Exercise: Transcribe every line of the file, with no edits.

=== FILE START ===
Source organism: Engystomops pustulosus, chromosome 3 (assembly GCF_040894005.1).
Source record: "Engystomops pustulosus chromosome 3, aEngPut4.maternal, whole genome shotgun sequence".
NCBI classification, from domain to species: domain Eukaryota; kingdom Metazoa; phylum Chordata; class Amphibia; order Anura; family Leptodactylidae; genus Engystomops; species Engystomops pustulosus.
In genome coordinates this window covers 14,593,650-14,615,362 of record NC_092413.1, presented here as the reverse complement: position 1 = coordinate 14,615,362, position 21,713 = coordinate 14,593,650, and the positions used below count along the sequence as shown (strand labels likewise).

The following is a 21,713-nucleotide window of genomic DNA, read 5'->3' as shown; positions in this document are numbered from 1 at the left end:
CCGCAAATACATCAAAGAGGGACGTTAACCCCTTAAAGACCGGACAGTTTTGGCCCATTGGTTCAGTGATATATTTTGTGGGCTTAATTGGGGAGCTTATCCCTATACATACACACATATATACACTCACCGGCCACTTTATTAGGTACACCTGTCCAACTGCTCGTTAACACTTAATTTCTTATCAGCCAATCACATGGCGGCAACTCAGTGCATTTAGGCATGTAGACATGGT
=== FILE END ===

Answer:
Source organism: Engystomops pustulosus, chromosome 3 (assembly GCF_040894005.1).
Source record: "Engystomops pustulosus chromosome 3, aEngPut4.maternal, whole genome shotgun sequence".
NCBI classification, from domain to species: domain Eukaryota; kingdom Metazoa; phylum Chordata; class Amphibia; order Anura; family Leptodactylidae; genus Engystomops; species Engystomops pustulosus.
In genome coordinates this window covers 14,593,650-14,615,362 of record NC_092413.1, presented here as the reverse complement: position 1 = coordinate 14,615,362, position 21,713 = coordinate 14,593,650, and the positions used below count along the sequence as shown (strand labels likewise).

The following is a 21,713-nucleotide window of genomic DNA, read 5'->3' as shown; positions in this document are numbered from 1 at the left end:
CCGCAAATACATCAAAGAGGGACGTTAACCCCTTAAAGACCGGACAGTTTTGGCCCATTGGTTCAGTGATATATTTTGTGGGCTTAATTGGGGAGCTTATCCCTATACATACACACATATATACACTCACCGGCCACTTTATTAGGTACACCTGTCCAACTGCTCGTTAACACTTAATTTCTTATCAGCCAATCACATGGCGGCAACTCAGTGCATTTAGGCATGTAGACATGGT